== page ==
Participants were masked to their treatment allocation for their entire duration of the trial, and preservation of masking status was confirmed upon exit. Additionally, the operating surgeon was masked until the end of the surgical procedure to avoid any bias in surgical management. It was not possible to mask the investigators at follow-up as the primary IMP, intravitreal triamcinolone, was sometimes visible on posterior chamber assessment.

Assessments and schedule

Postoperative study visits mirrored the routine schedule for vitreoretinal procedures at the study site and were conducted in the NIHR Clinical Research Facility at Moorfields Eye Hospital; day 1, day 10, 4–6 weeks, 3 months and 6 months. At each scheduled postoperative study visit, a full ophthalmic assessment was completed to include slitlamp biomicroscopy (±indirect binocular ophthalmoscopy when required) to assess retinal attachment status and PVR grade28 and parameters including best-corrected visual acuity (Early Treatment Diabetic Retinopathy Study (ETDRS) chart) Goldmann applanation tonometry and anterior segment assessment were recorded. Spectral-domain optical coherence tomography (OCT) was used to detect persistent submacular fluid.

Where silicone oil was used as a tamponade agent, its routine removal was not considered a reoperation and routine subsequent follow-up visits were followed until able to return to the study visit schedule. Other vitreoretinal surgical interventions over the trial period were considered reoperations and recorded as such.

The primary outcome measure was anatomic reapposition of the remaining retina to the retinal pigment epithelium in the absence of an internal tamponade agent at 6 months post-primary vitrectomy surgery.

Secondary outcomes at 6 months post-primary vitrectomy surgery were performed: (i) best-corrected visual acuity (using ETDRS chart) and proportional increase from baseline, (ii) number of procedures required to achieve retinal reattachment, (iii) presence and grade of postoperative PVR28 at any time point, (iv) persistent submacular fluid found by OCT in the presence of retinal reattachment, (v) recruitment rate, (vi) case mix of ocular trauma and (vii) study retention rate.

Sample size

A total of 40 patients was considered a feasible number over the study period and expected to provide sufficient data to estimate the SD to power a definitive study.

Statistical analysis

The time taken to recruit patients is reported together with the number of patients who failed to provide outcome data. Baseline characteristics of the two groups were compared to assess the adequacy of randomisation. The OR of patients in whom anatomical retinal attachment remained at 6 months post-primary vitrectomy between the two treatment groups was reported with 95% CIs—however, it must be acknowledged that since power is low this treatment estimate will be imprecise. Secondary end point analyses comprised summary statistics for secondary outcomes by treatment group.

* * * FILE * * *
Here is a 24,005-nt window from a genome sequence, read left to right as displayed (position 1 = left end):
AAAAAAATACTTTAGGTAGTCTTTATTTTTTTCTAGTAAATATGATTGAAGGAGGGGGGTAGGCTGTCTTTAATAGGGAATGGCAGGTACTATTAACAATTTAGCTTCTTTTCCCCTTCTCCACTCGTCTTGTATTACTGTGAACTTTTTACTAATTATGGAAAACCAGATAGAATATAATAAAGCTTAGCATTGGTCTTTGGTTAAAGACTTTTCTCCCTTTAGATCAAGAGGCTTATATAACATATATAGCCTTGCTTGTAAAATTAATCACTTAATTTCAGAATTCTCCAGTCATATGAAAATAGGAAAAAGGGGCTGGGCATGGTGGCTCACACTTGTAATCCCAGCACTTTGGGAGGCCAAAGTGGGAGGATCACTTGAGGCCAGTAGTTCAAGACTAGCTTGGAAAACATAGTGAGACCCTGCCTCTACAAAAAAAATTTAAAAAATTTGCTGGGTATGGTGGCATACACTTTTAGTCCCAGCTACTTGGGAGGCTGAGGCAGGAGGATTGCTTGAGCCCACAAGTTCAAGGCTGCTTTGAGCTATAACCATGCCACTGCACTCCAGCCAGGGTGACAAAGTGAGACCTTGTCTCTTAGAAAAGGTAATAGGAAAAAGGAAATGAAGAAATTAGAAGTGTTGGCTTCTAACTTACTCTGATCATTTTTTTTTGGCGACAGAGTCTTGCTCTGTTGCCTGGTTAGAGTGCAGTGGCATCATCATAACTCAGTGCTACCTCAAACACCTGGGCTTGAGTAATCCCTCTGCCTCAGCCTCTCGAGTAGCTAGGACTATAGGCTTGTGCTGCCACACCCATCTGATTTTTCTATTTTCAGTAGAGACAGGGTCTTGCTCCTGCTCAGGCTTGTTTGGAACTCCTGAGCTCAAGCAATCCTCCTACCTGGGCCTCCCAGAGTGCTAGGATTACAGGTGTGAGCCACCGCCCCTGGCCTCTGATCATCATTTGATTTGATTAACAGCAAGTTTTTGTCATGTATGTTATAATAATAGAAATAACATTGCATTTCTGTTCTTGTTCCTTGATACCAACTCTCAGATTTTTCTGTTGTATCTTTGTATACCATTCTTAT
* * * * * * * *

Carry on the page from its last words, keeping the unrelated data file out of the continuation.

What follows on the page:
Results

Figure 1 documents the consort flow diagram. Patient recruitment opened in September 2011. Forty-five patients suffering open globe injuries were identified as proceeding to PPV surgery and screened for eligibility. One patient elected not to proceed with secondary vitrectomy surgery and four patients were ineligible due to pre-existing glaucoma (n=2) and aged >80 years old (n=2). The remaining 40 eligible patients elected to participate in the trial and were recruited within 21 months of the study commencing. The study closed at the final visit of the final patient in November 2013.

Figure 1

Consort flow chart demonstrates high eligibility to enrolment ratio. Study retention was also favourable, with one patient in the control group lost to follow-up by the primary outcome time point. All other patients were included in the analysis.

Baseline demographic and ocular characteristics are summarised in table 1 showing comparable mean age, gender and ethnicity. A relative afferent pupillary defect was present in 8 out of 20 patients (40%) in the adjunct group compared with 9 out of 20 (45%) in the control group. Ocular injury types according to the Birmingham Eye Trauma Terminology System classification29 were comparable across the two groups, although there were two perforating injuries in the adjunct group, with none in the control group and more cases of IOFB in the adjunct group. RD was present in 10 out 20 patients in the adjunct group and 11 out of 20 in the control group (table 1). Grade C PVR was present at the time of the study vitrectomy in six patients in total (two in the adjunct group and four in the control group).

Table 1

Baseline characteristics